collaboration and an area that would benefit from just those moves.

The UK was heavily tied to the US for its Trident capability creating the suspicion in France that
it was not truly independent, while the premium France placed on independence made its nuclear
deterrent prohibitively expensive.

“We need to discuss with the US whether we can treat the French as close allies rather than
competitors” he said. “And we need to discuss with French the philosophy of deterrence and …
have a clarity that our deterrence is available to be used for attacks on France and vice
versa.”James Arbuthnot noted a broader problem: Some US anti-French attitudes on the Hill
based on the fear that France would transfer crucial technology to China. As a result of its close
relations to the US, the UK was balancing on a tight rope.

Picking up on the theme of „elephants‟, Lord Lee, a spokesman for the Liberal Democrats on
defence issues, remarked on the absence of BAE Systems, the UK‟s uniquely dominant defence

“It seems to me that their view is crucial,” he said. “So far they have decided to avoid a
substantial investment in France or substantial relationships with France and I think we ought to
try to get that to change.”

Reflecting on that point Alex Dorrian, chief executive of Thales UK, noted that there was a
perception amongst British companies – perhaps mistaken – that it was more difficult for them to
invest in France than vice versa.

Christophe Burg, opening up the French perspective, echoed some of those views noting that
although “progress has been made, we could do a lot more. There are bureaucratic difficulties
and political ones as well in the way of enhancing collaboration between France and the UK.”

Ian Godden, chairman of ADS, the Aerospace, Defence and Security industry lobby group,
embraced the rather gloomy tone, arguing that Europe could “not afford not to cooperate” or it
was “doomed to marginalization.”
The window of opportunity to get industry interested in Europe was limited, he said. For the last
ten years there had been little growth to be found on the continent and defence companies had
instead looked to the higher returns on investment offered in America.

US defence spending was now slowing and protectionism was on the rise, Mr Godden said, but if
Europe failed to capture the moment “then UK industry will be looking down a completely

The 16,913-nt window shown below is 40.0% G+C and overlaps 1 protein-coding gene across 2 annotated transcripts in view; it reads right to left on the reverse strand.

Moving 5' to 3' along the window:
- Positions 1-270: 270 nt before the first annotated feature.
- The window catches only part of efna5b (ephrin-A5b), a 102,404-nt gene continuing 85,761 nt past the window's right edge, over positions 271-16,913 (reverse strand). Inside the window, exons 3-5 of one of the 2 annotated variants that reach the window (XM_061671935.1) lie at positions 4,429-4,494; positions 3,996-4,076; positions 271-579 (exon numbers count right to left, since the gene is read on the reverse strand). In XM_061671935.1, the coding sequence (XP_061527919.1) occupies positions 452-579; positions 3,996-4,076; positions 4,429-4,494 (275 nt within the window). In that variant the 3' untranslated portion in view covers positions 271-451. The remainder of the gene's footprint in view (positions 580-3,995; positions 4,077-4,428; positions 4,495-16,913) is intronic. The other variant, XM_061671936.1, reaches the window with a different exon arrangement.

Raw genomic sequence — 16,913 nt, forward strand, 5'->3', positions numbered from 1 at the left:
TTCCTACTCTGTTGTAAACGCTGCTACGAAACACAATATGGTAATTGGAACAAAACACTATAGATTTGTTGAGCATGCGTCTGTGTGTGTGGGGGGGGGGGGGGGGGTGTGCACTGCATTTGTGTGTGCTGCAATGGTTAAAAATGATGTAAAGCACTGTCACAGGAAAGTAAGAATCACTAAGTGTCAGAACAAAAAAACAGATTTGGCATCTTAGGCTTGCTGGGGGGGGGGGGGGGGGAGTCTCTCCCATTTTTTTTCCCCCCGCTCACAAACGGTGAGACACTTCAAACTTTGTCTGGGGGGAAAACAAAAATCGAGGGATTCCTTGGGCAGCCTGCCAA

different path for growth outside of the EU.”

Summing up the delicate position Mr Godden said that Europe had a stark choice, invest or lose
out. Either European governments created some “high level pressure and some big programmes
or else industry is off to India.”

Financial crisis or opportunity:

Christophe Burg was slightly more optimistic that the current financial challenges would drive
positive change by making clear the impossibility of France and Britain separately sustaining
every industrial capacity necessary to supporting a fully independent military.

Economic pressure, he said, should lead to “more cooperation, more reciprocal purchases of
equipment, more technological inter-dependencies and to more consultation… we on the French
side are committed to encourage those collaborations.”

But not that committed. France, he noted, had already begun to pump State money into the
defence sector as a way of propping up the domestic economy. “Why defence? Just because it is
money that goes back to the French economy.”

“In times of crisis like the one we are facing today it would be really dangerous if nationalism
should reappear. And we have to overcome the short term interests in order to build something
together for the medium and long term.”

Alexander Nicoll, director of editorial at the International Institute for Strategic Studies, agreed,
arguing that the coming budget crisis should help focus minds on collaboration. He warned what
would happen if it did not.

“If the opportunity is not taken it would probably be a disaster… If [cooperation] doesn‟t‟
happen then it is hard to avoid the fact that the future defence positions and [Britain and
France‟s] positions in the world will be damaged quite considerably.”

Some glimmers of hope:

Responding to the concerns about protectionism in France, Christophe Burg noted that many
small and medium sized enterprises were owned by British firms and that while France had been
slow to privatize its larger defence companies that would change in the coming years. To counter
the idea of a “closed” market to British investment, Vincent Thomassier recalled that the United
Kingdom is the second Defence investor representing 20%, behind the US representing 40%. An
average of 4 British investments were made every year. He added that this idea must not become
a self-fulfilling prophecy (UK industries do not invest in France because it is considered as a
closed market, their market share is then small, as it is small they consider France as a closed

Thales, noted Christophe Burg, built its presence in the UK by first buying up small companies.
So successful was the strategy that the UK government ultimately solicited it as a buyer for
Racal. That process could be repeated when France came to divest companies like Nexter and

Alex Dorrian, of Thales UK, offered another hint of optimism, pointing out that industry had
taken the lead in developing common platforms. The Type 23 and FREMM frigates for example,
he said, shared a sonar system because industry had proposed and created a common solution.